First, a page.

Linked by Thom Holwerda on Wed 26th Apr 2006 15:06 UTC, submitted by Punktyras
Legal For the last few years, a coalition of technology companies, academics and computer programmers has been trying to persuade Congress to scale back the Digital Millennium Copyright Act. Now US Congress is preparing to do precisely the opposite. A proposed copyright law seen by CNET would expand the DMCA's restrictions on software that can bypass copy protections and grant federal police more wiretapping and enforcement powers.
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RE[8]: What about our rights?
by atsureki on Thu 27th Apr 2006 12:33 UTC in reply to "RE[6]: What about our rights?"
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And how, exactly, is this going to cause Hollywood to back off on DRM? Answer: It won't. In fact, an escalation in piracy will have the result of reducing the choice of available content (because fewer people are paying for it) and increased restrictions on media.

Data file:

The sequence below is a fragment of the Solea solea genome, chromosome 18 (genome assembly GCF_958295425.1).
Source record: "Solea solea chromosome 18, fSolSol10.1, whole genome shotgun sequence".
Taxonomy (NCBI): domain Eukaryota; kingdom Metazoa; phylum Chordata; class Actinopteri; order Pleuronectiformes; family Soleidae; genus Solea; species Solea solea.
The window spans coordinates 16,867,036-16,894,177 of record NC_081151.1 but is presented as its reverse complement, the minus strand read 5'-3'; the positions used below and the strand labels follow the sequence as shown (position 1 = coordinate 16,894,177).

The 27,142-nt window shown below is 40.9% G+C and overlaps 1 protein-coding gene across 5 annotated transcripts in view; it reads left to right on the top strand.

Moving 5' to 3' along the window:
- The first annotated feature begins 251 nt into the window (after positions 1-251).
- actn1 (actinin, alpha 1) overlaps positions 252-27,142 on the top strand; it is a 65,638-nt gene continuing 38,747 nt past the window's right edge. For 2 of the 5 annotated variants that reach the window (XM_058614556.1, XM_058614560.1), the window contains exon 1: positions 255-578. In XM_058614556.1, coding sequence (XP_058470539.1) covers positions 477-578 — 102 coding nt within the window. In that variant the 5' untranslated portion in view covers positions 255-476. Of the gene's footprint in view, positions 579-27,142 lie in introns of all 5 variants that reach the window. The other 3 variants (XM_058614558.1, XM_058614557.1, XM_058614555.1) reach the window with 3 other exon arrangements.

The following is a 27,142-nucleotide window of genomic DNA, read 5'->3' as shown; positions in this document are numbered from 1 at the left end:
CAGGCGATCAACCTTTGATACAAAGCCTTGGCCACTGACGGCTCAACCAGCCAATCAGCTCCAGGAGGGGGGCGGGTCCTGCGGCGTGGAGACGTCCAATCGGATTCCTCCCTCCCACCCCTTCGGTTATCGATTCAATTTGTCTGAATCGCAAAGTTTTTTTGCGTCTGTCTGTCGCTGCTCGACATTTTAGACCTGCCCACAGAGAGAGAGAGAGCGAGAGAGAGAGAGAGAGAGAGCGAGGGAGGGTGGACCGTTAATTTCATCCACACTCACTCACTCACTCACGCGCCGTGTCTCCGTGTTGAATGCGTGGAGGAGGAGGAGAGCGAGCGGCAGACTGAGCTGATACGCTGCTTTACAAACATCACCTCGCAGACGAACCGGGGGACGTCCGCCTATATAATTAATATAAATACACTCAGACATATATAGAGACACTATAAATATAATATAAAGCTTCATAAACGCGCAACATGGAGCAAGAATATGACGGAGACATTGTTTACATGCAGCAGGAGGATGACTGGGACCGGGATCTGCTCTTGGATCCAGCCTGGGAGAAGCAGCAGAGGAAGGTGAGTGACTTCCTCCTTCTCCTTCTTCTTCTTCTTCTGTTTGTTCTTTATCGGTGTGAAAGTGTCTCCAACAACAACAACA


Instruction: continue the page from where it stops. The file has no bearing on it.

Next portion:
Nonsense. The more digital piracy, the more DVDs and CDs you can buy. Before you could just download every episode of the run of the show, how many "complete series" could you buy on tape? Any? It was all just a bunch of random episodes. The more bits flying around unprotected, the more people become accustomed to the notion that they can own everything they want. The market capitalizes on this by producing more units and lowering prices. My DVD shelf looks like the library of Congress, at least 300 retail discs, and I have BitTorrent going 24/7. I'm a consumer whore because unrestricted digital just makes it so easy, and Sony has a few thousand of my dollars to help comfort them as they get used to this brave new world.

Granted, it might serve the purpose of driving down the retail street price of DVDs and CDs. But they will be harder to use.

That's a separate mechanism. CEOs decide they want to protect their assets, call in some lawyers to wave their magic wands, and enact tyrrany on an unsuspecting public. I think someday we'll see the Supreme Court strike down an EULA, but maybe that's just wishful thinking. The way things are going now, they're more likely to crucify the GPL.

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